Project 99 pushes for dramatic workplace diversity change


Early morning meetings, traveling from Boston to New York: It sounds like a jet-set life for the well-traveled recent Babson grads, who have amassed impressive resumes working for the likes of Accenture, Goldman Sachs, EY and more.

They easily could have gone the corporate path to success. Instead, they detoured to social entrepreneurship, which hasn’t been easy for Yulkendy Valdez and Josuel Plasencia, co-founders of Project 99. They know, if you’re pushing for 30 percent workforce diversity by 2030, you have to start early—and work tirelessly.

“Young professionals want to be at the forefront of cultural change at their companies,” says Valdez. “Yet one in five find the workplace grueling or threatening—that’s not just millennials.”

Valdez and Plasencia have seen firsthand the problem of acclimating to corporate culture, where young professionals of color are three times more likely to quit than their counterparts. The problem is not just cultural, says Plasencia. It’s financial, too. American companies are losing $64 billion a year through retention failure—and spending another $8 billion to combat it.

But dealing with such sensitive topics as race, gender and identity has been what Valdez calls “taboo in the work place,” and so, effective communication is often legally charged, fear-driven and complicated.

“There has been a lot of questioning of whether diversity initiatives can work. At Project 99, we believe they can work if you address the elephant in the room, which is equity. It is tough, but if you’re a growing company and you want ROI, you have to leverage diversity,” Valdez says.

The diversity and inclusion dilemma is a much-discussed topic of late, with companies attempting to hire a more culturally diverse team, only to lose them once they’re hired and trained.

Black and Latinx young professionals feed a massive talent pool, but very little exists internally to support the growth and success of these workers. So Project 99 offers an array of corporate training that Plasencia and Valdez say cultivates safety, authentic conversation and action.

“In terms of our approach, it’s a different model,” Plasencia says. “We want to engage and retain talent, so our programs are born out of our own experiences. Young people are craving to go deep about their identities. We want to help them have these conversations. We do it peer-to-peer, so everyone in the room is learning from each other, and experiential, giving the onus to the people who can make change.”

Working with large companies presents a challenge, because each is in varying stages of understanding how diversity affects culture and their bottom line.

“We meet these companies where they are,” says Plasencia. “Some of these large, multinational companies, they are at ground level with these issues. At the foundation, it’s a new language for them. That makes (diversity and inclusion training) a totally different conversation. We want everyone to feel safe at work.”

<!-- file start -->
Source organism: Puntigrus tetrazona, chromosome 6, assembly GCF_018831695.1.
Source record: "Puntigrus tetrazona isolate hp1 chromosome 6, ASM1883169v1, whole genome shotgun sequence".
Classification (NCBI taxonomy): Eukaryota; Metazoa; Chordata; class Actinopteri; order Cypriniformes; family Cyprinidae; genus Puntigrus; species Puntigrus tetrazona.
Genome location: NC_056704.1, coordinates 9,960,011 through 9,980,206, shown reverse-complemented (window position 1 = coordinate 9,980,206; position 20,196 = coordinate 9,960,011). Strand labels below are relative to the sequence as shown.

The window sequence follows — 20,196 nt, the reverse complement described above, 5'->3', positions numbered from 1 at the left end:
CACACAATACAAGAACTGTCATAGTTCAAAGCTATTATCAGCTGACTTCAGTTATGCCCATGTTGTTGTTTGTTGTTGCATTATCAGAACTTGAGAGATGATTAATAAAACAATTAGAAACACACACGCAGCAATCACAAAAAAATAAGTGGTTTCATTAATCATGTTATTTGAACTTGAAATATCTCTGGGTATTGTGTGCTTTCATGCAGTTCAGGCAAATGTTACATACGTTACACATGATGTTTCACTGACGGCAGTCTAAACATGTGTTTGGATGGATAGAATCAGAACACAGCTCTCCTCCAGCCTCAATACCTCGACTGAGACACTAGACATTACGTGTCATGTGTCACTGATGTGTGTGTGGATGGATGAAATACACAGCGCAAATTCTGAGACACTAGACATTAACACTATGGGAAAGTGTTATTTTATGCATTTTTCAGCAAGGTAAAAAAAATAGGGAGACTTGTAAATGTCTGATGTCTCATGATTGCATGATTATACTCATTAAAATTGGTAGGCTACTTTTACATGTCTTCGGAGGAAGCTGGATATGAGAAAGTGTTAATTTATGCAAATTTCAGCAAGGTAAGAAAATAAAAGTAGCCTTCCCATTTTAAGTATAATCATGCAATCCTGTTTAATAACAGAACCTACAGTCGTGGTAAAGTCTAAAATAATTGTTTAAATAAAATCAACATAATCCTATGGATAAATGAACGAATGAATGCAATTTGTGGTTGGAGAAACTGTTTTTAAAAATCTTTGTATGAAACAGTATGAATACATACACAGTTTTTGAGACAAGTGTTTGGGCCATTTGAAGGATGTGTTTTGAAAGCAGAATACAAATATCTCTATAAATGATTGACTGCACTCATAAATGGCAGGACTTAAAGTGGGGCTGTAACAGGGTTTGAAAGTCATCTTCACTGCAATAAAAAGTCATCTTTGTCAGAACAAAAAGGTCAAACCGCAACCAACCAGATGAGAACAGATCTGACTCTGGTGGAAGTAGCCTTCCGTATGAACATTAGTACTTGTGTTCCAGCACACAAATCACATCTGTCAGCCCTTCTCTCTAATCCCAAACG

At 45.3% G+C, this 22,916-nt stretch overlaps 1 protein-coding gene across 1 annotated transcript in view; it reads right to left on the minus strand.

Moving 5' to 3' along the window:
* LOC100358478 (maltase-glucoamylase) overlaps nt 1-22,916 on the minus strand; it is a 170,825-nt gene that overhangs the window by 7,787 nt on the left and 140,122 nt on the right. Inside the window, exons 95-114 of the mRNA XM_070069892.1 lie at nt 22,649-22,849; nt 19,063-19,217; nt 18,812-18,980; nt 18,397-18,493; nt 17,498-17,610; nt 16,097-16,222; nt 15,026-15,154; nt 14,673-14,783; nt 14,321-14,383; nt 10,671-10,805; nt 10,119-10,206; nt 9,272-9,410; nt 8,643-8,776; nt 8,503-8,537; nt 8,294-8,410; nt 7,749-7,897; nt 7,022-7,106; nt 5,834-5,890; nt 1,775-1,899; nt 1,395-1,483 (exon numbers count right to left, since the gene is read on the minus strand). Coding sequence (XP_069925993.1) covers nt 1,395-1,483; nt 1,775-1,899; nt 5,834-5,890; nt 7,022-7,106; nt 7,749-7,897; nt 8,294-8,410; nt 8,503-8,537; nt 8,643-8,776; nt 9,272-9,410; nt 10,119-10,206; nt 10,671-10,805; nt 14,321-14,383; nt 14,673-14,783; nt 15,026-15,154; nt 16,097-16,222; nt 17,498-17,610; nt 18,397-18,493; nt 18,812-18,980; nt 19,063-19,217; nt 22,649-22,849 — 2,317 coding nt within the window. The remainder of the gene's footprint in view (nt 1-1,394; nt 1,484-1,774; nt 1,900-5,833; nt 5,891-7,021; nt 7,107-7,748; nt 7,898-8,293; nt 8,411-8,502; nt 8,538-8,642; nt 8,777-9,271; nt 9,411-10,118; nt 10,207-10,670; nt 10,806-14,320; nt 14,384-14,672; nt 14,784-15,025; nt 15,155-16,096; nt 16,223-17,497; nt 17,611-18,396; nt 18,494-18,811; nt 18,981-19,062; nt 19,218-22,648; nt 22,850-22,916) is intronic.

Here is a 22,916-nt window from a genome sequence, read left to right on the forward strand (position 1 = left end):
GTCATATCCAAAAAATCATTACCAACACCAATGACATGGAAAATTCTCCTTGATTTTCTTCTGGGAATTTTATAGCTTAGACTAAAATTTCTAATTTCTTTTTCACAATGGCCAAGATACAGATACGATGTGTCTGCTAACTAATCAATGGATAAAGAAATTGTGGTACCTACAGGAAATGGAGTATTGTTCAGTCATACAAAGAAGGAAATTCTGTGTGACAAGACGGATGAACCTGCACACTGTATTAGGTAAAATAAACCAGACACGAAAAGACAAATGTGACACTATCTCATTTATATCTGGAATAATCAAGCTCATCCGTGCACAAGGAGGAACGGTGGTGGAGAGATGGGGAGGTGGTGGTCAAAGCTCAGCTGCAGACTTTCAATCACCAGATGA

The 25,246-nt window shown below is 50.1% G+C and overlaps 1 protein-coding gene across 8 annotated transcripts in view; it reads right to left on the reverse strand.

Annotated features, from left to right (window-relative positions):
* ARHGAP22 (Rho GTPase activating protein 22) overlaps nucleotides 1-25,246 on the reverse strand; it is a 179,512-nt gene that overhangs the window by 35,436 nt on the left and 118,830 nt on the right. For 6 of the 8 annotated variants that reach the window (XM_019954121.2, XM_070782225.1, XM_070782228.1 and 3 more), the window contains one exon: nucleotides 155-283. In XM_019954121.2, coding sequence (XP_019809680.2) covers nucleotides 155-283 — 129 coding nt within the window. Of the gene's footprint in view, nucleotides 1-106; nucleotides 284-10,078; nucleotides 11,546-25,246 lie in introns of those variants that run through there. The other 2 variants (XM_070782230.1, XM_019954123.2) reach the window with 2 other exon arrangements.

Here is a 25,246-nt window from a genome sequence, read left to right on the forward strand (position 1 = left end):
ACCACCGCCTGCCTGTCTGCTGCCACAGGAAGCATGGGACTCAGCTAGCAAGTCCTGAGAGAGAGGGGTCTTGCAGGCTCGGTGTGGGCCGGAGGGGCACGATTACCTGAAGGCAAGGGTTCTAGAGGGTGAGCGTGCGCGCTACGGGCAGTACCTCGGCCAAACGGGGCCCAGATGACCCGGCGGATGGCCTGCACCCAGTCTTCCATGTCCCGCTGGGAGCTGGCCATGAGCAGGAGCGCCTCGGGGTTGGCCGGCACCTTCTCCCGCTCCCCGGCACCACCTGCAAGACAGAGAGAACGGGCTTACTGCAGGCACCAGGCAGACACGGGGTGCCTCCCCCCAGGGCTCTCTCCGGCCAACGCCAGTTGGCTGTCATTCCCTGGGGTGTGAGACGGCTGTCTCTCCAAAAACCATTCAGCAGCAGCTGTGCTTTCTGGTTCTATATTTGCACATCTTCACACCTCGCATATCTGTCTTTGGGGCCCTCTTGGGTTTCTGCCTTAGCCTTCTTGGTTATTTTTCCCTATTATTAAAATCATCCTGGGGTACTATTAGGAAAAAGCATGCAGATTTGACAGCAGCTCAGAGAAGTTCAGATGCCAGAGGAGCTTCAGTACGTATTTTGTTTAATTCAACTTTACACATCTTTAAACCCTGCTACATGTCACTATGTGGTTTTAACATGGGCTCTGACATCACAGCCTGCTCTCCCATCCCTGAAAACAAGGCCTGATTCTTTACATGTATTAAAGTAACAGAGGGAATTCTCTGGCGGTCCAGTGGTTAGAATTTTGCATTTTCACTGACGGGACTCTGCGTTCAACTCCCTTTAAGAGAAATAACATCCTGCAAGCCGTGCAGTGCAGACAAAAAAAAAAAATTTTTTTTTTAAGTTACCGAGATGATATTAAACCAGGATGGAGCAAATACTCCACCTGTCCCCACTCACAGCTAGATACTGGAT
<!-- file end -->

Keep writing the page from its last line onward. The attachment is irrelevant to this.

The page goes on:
Project 99—so named for the Human Genome Project that identified DNA as 99.99 percent the same, and 0.01 percent unique—finds commonality and leverages the collective power of a diverse work force while celebrating individuals’ distinct abilities and perspectives.

The duo has its sights set on a big goal, announced after their participation in Babson’s Summer Venture Program: the 30by2030 Summit. It’s described as a first-of-its-kind event to help advance black and Latino professionals into leadership positions.

“We want 30 percent racial and ethnic diversity, and we want people talking about that,” says Valdez. “Right now, we are too far from that, it’s only at 3 percent. We expect people to go, ‘Whoa, that’s a lot,’ so we can say, why is it not realistic? How can we expedite this?”

The 30by2030 Summit is Project 99’s official company launch event, slated to take place at WeWork South Station, Oct. 18 from 6-8 p.m. “We believe everyone is part of the 30by2030 goal, and we want to bring everyone into the same room on Oct. 18,” says Plasencia.

Valdez says talking frankly, listening and getting in action is key to creating a new kind of work place where identity isn’t left at the door, but rather, used to its full potential.

“First, we do have to talk about race, to listen to these younger professionals and then act on (what they share). Project 99 is about developing the innovative solutions to the problems they’re facing.”

She likens workplace inequity to any other business challenge, which means it can be solved using the same thought-critical processes.

“If you treat racial inequity as a business opportunity, you start to develop ideas like we do for hunger or the water crisis,” she says. “And in a way, diversity and inclusion issues are the reason we have hunger and a water crisis. At the root of diversity in the workplace, we have a lack of access, to education, to food systems—everything. That’s where the ripple effect is created.”

“This is a global challenge,” says Valdez, “one that started hundreds of years ago. If we want to solve it, it has to be about coming together and exploring solutions.”

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